Valleys in Himachal

01 Chamba Valley

Also known as Ravi valley is quite unexposed. But now the means of communication have made inroads into the interior parts of this valley. The scenery is charming and varied character presenting many delightful sights. In the lower parts, the trees grown are wild olive, pomegranate and fig trees mingling with the acacia, Shisham, Pipal and some other trees. Visitors get a good picture of small villages and hamlets extending over the landscape. On the mountain slopes, the fields are usually small in size and are arranged in terraces, the lower border of each being formed by a rough wall to make the ground more level for ploughing. In most part of the Chamba valley, under 2,550 meters, only two crops are reaped per year.

There are rich fields in the lower level, with maize, wheat, barley and other cereals high up. Northern mountain slopes are covered with forests, while Southern are often quite bare. The Chamba valley is famous for medical herbs and varities of flowers. This valley is fairly populated. The people here are very handsome, hardworking and honest. The important towns located in this valley are Chamba, Bharmaur, Dalhausie and Khajjiar. Adjoining to the Chamba valley is the Pangi valley, extending along the Chenab river as it cuts through the Pir Panjal range and off-shoots of the main Himalayan ranges. This is one of the remotest and most beautiful tracts of the Western Himalayas.

02 Kangra Valley

Kangra is one of the most picturesque low altitude valleys in the Himalayas. This is an extensive dun-type valley located between the Dhauladhar range in the North and the Shivalik hills in the South. It ranges from West to East rising gradually from Shahpur to Baijnath and Palampur. People of this valley are beautiful. Here in the Kangra valley, coupled with the beauty of the landscape is the beauty of humanity. The surface is covered with the richest cultivation, irrigated by the lovely streams which descend from perennial snows. Turning from this scene of peaceful beauty, the stern and majestic hills confronts us. In the mysterious forests of Dhauladhar wander the lovely Gaddi maidens, unconscious of their beauty, living a life of pastoral simplicity.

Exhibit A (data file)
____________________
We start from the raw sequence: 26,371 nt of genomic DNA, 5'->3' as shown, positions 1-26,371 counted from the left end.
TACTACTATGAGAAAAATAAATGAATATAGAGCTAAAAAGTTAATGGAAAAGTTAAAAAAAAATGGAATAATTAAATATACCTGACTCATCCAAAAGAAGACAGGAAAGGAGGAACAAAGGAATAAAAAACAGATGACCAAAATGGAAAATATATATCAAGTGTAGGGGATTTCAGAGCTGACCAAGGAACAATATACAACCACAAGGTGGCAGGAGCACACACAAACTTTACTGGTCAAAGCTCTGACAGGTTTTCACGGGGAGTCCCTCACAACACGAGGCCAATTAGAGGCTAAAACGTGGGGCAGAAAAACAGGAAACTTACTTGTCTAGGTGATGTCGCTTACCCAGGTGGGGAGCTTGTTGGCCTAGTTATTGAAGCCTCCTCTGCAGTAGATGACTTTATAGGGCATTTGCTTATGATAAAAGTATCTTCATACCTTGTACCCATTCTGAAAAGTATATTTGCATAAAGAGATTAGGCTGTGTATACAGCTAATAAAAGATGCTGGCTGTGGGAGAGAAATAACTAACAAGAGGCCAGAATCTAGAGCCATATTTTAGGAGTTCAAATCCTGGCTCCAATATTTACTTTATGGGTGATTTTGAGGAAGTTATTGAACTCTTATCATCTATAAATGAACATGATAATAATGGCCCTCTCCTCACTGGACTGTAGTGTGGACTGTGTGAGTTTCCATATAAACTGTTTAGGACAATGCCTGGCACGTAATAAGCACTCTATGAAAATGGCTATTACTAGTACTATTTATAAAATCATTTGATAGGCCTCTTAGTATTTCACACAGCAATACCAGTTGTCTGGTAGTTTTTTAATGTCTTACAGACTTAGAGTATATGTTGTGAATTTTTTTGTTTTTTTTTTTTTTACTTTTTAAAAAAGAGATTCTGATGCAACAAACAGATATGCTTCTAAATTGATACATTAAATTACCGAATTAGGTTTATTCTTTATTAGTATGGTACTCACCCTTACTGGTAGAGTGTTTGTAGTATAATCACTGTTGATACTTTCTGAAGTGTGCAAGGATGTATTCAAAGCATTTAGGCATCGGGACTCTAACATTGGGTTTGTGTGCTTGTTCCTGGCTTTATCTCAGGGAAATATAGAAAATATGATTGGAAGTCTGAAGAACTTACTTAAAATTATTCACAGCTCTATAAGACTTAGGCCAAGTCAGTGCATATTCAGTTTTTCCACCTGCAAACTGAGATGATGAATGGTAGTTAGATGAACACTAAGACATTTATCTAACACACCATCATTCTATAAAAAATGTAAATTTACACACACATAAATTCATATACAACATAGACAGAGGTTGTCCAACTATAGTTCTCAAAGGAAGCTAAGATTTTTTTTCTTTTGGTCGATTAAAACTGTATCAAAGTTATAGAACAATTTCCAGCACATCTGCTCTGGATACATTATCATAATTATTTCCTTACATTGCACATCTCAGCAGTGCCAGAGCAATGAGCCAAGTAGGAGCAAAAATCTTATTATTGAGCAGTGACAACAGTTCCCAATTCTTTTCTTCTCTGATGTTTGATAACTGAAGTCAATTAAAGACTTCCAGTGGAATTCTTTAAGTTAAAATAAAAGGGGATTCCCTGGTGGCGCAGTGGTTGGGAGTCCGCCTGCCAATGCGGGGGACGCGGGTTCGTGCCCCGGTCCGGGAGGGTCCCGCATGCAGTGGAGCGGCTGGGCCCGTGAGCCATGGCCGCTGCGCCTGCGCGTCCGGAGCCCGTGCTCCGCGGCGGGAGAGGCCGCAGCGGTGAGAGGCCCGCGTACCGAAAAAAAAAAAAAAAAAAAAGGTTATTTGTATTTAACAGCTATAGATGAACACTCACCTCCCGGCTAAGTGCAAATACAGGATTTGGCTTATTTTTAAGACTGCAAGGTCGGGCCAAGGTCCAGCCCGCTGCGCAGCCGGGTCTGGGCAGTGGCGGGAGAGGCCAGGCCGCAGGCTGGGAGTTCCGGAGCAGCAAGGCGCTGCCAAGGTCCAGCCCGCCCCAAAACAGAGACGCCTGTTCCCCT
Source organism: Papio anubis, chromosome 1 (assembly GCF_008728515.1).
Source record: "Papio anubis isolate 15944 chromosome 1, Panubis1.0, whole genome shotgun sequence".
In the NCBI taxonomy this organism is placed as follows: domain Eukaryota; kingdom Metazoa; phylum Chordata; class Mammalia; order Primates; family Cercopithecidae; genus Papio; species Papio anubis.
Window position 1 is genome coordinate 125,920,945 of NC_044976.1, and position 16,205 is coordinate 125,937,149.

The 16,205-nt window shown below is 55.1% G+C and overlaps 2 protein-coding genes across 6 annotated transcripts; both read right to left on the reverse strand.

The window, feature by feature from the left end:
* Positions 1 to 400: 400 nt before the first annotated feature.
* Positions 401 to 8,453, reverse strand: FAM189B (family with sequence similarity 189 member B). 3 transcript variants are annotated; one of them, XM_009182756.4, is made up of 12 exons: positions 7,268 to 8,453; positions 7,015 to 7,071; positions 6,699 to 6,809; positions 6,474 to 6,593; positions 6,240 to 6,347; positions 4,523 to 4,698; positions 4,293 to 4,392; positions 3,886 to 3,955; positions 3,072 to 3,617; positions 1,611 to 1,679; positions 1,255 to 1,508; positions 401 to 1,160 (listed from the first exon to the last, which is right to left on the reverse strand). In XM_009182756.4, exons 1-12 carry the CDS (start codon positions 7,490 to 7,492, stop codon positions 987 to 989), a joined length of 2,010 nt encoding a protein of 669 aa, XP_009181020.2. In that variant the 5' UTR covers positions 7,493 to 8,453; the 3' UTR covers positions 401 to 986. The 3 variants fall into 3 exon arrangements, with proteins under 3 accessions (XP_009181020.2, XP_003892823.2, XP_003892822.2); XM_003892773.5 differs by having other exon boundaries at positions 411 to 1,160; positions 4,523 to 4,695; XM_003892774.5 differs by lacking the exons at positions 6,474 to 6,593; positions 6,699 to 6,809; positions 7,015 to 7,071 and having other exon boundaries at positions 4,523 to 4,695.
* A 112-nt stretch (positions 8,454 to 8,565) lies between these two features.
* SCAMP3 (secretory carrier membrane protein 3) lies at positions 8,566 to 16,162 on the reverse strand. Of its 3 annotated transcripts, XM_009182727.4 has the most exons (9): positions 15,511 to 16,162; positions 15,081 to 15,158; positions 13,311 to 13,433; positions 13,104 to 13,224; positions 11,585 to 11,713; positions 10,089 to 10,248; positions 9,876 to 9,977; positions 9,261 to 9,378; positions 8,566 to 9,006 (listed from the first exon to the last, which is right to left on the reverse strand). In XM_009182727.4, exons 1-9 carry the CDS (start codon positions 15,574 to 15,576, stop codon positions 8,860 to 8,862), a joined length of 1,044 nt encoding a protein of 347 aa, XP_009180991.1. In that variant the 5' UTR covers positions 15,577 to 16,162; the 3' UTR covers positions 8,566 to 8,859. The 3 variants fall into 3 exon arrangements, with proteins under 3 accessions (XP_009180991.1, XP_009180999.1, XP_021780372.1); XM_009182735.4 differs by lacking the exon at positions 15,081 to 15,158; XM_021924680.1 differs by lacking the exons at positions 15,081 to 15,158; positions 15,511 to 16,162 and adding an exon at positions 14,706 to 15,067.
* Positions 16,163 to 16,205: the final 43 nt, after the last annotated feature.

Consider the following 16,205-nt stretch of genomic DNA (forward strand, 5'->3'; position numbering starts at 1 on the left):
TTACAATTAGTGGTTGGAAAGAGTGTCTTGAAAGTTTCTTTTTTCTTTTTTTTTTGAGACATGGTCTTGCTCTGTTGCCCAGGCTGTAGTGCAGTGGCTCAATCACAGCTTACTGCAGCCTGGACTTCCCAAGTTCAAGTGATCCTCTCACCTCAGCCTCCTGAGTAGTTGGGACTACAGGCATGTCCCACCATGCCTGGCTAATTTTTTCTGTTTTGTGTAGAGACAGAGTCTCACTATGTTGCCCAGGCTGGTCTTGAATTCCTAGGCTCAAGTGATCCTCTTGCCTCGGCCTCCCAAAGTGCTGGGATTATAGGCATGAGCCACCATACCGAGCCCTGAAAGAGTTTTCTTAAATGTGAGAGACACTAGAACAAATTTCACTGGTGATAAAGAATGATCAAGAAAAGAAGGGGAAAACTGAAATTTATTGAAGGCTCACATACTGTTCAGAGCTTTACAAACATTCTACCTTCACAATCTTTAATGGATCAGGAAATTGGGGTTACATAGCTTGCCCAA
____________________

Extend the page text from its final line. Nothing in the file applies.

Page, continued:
In this valley, we do find the Kangra paintings known for their ageless beauty, in which human love has been represented in line and colour with great delicacy and which continue to throb with passion even after the passing of two centuries. The Kangra valley has also been found important from historical point of view, with the discovery of Palaeolithic hand tools in the area. The Kangra valley is full of of places of tourist interest, old forts, ancient temples, picturesque villages and side valleys. The important towns of this valley are Baijnath, Palampur, Kangra and world famous Dharamshala.

03 Kullu Valley